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Computer "Feedback" as a Writer

As a writer, I use technology to help me navigate past the gatekeepers of scriptwriting. Few people realize that when you send a script for stage or screen to any production company, the "Readers" (a job title) tend to come from MFA and Ph.D. programs. These aspiring writers earn a living determining what scripts move to the next stage of consideration (pun intended).

The "Coverage Sheet" used by film and some theater companies represents a grading rubric. If a work adheres to the formula, it has a better chance of being advanced in the process. I'm not claiming that the readers know best, but I am admitting that you need to get to the next step or your work is dead.

Based on feedback from producers, I developed Word VBA and AppleScript macros to analyze my scripts and mark potential red flags.

Some of the "rules" my macros mark are mistaken knowledge the readers insist is accurate. We know they are wrong, as writing instructors, but that does not matter to me as a scriptwriter or playwright. Readers repeatedly mark sentences like "The rose has wilted" as a passive sentence, instead of a "perfect" verb tense. My macros mark verbs to avoid, based on such feedback. The complete list of words and phrases I remove totals about 60 strings in the macro.

Other rules they enforce? The 25-word maximum sentence. The 4-line narrative block. The readers insist these "rules" represent the "right" way to compose a script. After running my macros, I know what to "fix" for the overworked readers so my script might move ahead.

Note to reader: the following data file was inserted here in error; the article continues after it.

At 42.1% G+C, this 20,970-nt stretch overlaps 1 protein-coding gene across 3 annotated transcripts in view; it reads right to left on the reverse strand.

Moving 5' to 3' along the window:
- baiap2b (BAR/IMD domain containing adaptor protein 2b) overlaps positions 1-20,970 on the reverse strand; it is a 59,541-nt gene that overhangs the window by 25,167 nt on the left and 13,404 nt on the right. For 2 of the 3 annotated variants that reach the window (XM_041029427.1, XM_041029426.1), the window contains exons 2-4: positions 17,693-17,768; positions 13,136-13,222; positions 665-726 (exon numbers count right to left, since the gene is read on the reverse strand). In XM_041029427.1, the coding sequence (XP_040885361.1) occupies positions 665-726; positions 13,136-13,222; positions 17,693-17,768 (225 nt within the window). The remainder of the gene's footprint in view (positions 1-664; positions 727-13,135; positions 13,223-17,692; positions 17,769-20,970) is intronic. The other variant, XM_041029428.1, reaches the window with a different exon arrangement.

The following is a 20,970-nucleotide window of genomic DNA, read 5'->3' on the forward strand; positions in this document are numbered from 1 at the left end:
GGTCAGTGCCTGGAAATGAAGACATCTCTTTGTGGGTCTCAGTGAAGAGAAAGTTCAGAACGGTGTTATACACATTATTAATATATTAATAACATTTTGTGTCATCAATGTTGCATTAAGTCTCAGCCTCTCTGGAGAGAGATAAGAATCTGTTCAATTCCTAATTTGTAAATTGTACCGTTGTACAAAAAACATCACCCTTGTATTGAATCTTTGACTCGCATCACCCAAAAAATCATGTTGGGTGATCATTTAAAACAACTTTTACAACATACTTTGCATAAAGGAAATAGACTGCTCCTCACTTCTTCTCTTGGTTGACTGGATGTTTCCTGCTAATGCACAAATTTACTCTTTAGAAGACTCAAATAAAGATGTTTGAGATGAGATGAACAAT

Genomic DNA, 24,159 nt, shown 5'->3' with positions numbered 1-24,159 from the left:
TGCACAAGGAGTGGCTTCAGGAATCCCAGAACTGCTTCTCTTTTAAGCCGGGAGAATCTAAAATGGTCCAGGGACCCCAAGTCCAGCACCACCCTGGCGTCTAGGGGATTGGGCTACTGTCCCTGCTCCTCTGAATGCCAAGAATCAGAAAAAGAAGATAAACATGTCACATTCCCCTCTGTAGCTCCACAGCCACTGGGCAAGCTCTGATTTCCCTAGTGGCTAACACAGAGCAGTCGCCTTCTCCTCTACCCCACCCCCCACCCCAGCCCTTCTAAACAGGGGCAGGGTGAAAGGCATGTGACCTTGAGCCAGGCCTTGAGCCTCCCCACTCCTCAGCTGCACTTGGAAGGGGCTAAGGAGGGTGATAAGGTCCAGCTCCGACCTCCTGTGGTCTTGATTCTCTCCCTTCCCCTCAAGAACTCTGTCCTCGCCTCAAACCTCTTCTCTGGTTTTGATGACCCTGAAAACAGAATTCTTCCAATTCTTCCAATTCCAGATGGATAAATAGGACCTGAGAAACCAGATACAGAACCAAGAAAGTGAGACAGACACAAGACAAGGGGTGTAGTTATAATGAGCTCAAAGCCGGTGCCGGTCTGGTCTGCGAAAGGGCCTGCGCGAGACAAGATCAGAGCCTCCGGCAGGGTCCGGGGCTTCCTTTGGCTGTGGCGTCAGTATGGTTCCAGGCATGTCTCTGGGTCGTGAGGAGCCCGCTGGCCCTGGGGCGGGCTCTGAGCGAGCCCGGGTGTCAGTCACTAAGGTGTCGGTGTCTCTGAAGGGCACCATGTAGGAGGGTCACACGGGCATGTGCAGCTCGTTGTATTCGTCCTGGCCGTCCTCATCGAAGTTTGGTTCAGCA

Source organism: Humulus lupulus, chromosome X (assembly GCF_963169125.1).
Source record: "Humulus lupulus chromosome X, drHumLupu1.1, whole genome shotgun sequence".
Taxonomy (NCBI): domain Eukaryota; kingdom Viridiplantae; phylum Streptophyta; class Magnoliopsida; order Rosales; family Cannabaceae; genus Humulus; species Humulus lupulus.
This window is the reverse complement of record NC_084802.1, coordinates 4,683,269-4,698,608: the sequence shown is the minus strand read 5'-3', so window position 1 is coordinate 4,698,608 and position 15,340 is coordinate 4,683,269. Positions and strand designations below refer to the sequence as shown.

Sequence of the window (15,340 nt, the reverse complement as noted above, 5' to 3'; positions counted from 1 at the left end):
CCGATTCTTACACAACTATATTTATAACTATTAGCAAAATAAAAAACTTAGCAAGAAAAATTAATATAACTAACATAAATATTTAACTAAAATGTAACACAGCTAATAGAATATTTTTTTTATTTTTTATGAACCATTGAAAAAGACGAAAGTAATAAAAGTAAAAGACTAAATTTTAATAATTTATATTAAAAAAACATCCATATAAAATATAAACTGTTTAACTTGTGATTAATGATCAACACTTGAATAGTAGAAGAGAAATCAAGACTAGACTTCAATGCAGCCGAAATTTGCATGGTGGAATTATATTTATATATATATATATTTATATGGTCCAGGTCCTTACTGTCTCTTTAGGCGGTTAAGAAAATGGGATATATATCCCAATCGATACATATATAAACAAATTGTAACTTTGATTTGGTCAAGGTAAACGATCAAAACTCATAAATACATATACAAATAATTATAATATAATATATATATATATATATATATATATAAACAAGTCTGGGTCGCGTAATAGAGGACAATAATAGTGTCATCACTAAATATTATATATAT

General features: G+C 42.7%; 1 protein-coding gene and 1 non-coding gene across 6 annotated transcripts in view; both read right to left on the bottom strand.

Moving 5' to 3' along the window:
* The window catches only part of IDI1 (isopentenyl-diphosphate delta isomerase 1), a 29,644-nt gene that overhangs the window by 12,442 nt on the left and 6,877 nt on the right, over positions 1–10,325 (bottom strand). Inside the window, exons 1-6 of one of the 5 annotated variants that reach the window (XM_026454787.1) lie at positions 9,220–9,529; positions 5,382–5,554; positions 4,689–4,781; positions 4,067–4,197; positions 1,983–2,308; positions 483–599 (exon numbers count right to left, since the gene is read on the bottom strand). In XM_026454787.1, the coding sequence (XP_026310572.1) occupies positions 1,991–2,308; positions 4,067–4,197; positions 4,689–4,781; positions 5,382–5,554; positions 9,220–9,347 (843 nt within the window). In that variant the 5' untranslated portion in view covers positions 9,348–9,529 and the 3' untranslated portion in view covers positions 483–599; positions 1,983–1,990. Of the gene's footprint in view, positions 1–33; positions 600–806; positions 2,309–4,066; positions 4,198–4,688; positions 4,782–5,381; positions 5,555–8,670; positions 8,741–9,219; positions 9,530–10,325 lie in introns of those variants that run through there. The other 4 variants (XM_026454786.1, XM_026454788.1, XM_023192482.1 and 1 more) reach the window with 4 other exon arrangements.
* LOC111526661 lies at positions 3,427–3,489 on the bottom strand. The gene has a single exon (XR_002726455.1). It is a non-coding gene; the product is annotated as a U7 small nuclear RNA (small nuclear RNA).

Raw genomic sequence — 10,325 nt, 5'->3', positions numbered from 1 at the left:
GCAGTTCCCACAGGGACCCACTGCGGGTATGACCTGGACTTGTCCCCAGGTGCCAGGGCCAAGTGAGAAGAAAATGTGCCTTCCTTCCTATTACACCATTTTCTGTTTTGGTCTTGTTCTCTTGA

Does this method improve my writing? I doubt it. But, with several productions underway, it seems to help me get the desired result. Adhering to the rules, I have plays on stage and royalty agreements signed… however mercenary that is. (Considering the topics I address, I'm fine doing what I must to get social commentary advanced.)

Reading the conversations about assessment, it's curious that as a professional writer, I find that software helps me follow stupid "rules" to earn the "grade" I want on the coverage sheets. While I am arguing to my students that we should be encourage new approaches to writing, I'm embracing the same approach to writing that they learned for the SAT or ACT essays.

Cracking the code of the rubric seems to be lifelong pursuit for some writers.


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